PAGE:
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Funding Your College Education: The Basics

Scholarships

"Scholarships are financial awards given to eligible students with no strings attached. If you win a standard scholarship your interaction with the scholarship provider ends when you get the check, unless the award is renewable. According to the IRS, if you are not in school for a degree, the scholarship is taxable. Scholarships used for tuition, fees, books, and supplies are not taxable. Any funds remaining after you’ve paid off your expenses are taxable. There should not be a service requirement or other stipulation attached to a scholarship, but always double check. Some scholarships require community service after receiving the award. Scholarships are offered in varieties such as sweepstakes, essays, or competitions for both traditional and non-traditional students" (Scholarships.com, 2015).

 

Student Loans

"Student loans qualify as financial assistance. Federal loans have the lowest interest rates. Loans are limited to financial need. Students who do not qualify for the Pell Grant but need financial aid have to take out loans. Interest and payments on certain federal loans does not start until at least 6 months after graduation.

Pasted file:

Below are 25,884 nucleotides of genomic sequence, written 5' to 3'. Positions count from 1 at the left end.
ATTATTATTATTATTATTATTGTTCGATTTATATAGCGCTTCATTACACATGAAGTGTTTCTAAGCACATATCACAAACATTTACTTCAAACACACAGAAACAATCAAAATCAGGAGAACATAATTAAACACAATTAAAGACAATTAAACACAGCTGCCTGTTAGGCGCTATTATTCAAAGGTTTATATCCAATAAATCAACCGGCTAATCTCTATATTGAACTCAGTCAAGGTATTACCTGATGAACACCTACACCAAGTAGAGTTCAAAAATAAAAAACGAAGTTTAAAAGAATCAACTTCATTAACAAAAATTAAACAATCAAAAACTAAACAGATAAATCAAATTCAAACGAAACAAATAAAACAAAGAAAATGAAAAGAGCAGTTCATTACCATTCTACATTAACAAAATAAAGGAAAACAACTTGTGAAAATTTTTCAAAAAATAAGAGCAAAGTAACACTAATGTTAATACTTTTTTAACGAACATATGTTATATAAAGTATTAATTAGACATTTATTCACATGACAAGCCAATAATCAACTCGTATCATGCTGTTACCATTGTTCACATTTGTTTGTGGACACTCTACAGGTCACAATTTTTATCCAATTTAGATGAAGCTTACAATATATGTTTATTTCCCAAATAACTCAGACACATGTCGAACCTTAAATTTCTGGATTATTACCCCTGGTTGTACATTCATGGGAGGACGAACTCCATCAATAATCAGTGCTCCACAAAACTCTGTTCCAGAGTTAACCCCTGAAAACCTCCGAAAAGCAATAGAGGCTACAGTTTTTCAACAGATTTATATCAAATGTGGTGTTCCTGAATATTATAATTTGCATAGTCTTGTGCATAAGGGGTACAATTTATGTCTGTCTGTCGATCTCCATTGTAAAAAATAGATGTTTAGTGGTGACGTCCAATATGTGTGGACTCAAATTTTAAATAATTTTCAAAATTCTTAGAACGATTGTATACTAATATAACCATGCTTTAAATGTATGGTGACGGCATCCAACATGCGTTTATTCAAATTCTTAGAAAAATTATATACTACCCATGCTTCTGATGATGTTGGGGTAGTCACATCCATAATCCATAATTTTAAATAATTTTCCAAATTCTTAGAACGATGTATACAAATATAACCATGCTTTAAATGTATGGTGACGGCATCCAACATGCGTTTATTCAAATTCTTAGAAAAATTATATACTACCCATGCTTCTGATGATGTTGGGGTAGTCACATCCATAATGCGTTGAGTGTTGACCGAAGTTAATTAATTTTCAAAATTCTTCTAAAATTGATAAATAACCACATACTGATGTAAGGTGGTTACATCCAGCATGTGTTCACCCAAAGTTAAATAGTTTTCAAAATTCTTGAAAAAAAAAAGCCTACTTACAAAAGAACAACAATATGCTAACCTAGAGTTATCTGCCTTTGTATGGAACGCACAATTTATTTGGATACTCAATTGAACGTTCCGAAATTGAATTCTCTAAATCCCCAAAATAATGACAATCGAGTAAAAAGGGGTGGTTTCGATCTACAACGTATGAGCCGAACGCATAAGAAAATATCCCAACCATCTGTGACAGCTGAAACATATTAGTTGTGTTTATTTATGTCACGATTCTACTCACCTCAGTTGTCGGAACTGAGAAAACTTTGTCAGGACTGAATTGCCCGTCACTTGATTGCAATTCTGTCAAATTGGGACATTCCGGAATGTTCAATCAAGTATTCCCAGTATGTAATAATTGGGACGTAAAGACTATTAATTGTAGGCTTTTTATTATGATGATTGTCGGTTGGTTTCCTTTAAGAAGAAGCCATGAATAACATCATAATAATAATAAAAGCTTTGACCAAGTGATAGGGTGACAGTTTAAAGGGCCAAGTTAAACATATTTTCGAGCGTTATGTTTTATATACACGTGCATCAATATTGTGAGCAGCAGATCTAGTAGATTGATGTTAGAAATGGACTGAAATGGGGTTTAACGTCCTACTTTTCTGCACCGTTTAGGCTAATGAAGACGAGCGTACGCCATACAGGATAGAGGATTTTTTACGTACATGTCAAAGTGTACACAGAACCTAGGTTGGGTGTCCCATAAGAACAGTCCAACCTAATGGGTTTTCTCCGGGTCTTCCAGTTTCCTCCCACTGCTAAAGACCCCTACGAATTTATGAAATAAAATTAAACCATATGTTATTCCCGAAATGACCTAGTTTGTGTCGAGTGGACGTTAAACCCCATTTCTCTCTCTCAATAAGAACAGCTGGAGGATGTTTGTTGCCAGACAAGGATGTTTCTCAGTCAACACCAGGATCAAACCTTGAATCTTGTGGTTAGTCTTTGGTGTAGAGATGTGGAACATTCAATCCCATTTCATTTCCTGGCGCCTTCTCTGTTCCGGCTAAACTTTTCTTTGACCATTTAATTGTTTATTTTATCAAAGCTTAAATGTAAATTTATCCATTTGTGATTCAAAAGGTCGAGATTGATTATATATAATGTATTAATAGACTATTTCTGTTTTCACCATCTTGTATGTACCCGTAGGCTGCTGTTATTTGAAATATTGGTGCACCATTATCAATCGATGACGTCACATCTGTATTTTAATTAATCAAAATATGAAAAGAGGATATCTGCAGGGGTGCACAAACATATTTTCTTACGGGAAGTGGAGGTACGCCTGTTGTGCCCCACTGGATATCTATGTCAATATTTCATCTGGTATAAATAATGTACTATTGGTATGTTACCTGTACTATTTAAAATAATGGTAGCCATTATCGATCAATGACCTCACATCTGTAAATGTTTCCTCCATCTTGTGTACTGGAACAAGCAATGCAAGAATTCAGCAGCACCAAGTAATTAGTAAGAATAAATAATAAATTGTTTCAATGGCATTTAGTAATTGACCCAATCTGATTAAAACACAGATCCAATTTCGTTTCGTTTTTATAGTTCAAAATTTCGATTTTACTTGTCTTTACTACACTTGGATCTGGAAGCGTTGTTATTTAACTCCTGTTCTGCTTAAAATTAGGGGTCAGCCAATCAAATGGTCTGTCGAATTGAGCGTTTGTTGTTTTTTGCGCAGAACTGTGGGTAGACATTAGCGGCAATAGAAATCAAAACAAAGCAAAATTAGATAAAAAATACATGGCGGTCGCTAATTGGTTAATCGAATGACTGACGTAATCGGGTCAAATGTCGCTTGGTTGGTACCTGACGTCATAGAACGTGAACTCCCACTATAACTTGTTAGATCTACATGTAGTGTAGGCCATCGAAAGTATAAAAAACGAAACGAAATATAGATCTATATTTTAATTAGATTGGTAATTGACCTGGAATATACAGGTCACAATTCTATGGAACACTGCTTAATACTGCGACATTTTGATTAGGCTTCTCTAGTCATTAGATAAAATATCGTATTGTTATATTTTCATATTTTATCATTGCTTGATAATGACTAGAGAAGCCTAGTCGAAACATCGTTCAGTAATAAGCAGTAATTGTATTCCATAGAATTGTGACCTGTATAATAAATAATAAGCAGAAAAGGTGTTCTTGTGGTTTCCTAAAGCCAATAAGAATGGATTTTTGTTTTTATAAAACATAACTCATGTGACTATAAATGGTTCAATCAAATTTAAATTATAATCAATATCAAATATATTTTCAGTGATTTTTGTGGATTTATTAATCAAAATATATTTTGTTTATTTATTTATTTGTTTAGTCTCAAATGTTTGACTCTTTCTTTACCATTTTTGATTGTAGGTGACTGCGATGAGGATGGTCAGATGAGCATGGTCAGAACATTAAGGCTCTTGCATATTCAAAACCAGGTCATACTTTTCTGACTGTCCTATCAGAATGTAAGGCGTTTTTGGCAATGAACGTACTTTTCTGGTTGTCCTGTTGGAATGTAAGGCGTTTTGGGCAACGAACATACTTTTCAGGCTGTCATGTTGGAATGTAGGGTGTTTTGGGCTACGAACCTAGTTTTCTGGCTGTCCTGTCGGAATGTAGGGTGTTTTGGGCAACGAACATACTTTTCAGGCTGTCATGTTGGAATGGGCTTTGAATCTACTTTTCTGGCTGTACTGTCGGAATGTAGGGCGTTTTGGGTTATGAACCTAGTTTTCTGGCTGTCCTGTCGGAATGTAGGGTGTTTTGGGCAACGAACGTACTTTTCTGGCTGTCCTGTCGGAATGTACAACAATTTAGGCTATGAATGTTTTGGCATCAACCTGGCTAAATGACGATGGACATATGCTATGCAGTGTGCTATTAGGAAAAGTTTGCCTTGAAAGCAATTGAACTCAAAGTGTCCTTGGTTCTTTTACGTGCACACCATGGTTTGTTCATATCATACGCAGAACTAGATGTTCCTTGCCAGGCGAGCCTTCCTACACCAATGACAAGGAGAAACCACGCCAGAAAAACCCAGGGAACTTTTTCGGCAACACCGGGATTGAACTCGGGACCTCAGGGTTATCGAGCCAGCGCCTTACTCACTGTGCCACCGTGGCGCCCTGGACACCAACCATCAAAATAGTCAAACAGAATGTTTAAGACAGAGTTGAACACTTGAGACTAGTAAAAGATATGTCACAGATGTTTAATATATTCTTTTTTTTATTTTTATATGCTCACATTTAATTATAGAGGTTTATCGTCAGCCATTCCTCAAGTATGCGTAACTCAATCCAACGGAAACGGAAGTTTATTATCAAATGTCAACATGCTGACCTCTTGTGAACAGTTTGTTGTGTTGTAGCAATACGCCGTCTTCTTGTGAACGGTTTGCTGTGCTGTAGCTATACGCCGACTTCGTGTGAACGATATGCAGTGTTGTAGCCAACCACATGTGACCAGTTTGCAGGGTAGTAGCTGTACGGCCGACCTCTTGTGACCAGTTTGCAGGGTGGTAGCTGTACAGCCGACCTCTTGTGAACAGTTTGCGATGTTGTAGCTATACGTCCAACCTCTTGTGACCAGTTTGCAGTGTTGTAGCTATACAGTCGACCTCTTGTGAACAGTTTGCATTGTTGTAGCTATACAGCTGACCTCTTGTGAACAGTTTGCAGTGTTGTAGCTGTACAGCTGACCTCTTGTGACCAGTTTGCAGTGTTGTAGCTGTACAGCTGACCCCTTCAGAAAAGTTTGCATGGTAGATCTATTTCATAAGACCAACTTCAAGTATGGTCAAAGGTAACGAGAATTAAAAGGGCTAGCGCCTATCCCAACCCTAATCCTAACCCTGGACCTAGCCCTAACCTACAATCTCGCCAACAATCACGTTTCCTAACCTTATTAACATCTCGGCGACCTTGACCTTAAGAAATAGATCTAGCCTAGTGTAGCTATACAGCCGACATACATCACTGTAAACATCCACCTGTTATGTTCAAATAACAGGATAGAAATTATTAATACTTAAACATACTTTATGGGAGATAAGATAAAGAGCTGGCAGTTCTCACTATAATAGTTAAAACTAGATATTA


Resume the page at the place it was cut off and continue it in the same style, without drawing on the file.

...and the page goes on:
Not all forms of financial aid are “free” money. Check out every option available, from college grants to student loans. Any form of financial aid will help pay for college. Remember, get as much free financial aid as possible before taking out loans" (Scholarships.com, 2015)

Grants

"Like scholarships, grants are cash awards that do not need to be repaid. There are federal grants, state grants, and private grants. Grants are often awarded to graduate students for research. The best-known undergraduate student grant is the federal Pell Grant. Grantees decide if the money is used toward tuition, research costs or other expenses" (Scholarships.com, 2015).

 

Fellowships

"Fellowships are for graduate and professional students. Fellowships require students to perform research as part of the deal. Most fellowship packages include stipends on top of covering tuition. Fellowships are lucrative and competitive. Students with exceptional merit are the top-runners" (Scholarships.com, 2015).

College Scholarship and Loan Scams

From Consumer Fraud Reporting, following are the warning signs of a college scholarship scam.  See their section on Scholarship Scams for more.

Warning signs of a college scholarship scam:

  • "The scholarship is guaranteed or your money back."
  • "You can't get this information anywhere else."
  • "I just need your credit card or bank account number to hold this scholarship."
  • "We'll do all the work."
  • "The scholarship will cost some money."
  • "You've been selected by a 'national foundation' to receive a scholarship" or "You're a finalist" in a contest you never entered.
  • "Millions of dollars in aid go unclaimed every year; don't you want some of that money?"
  • "Buy now or miss this opportunity."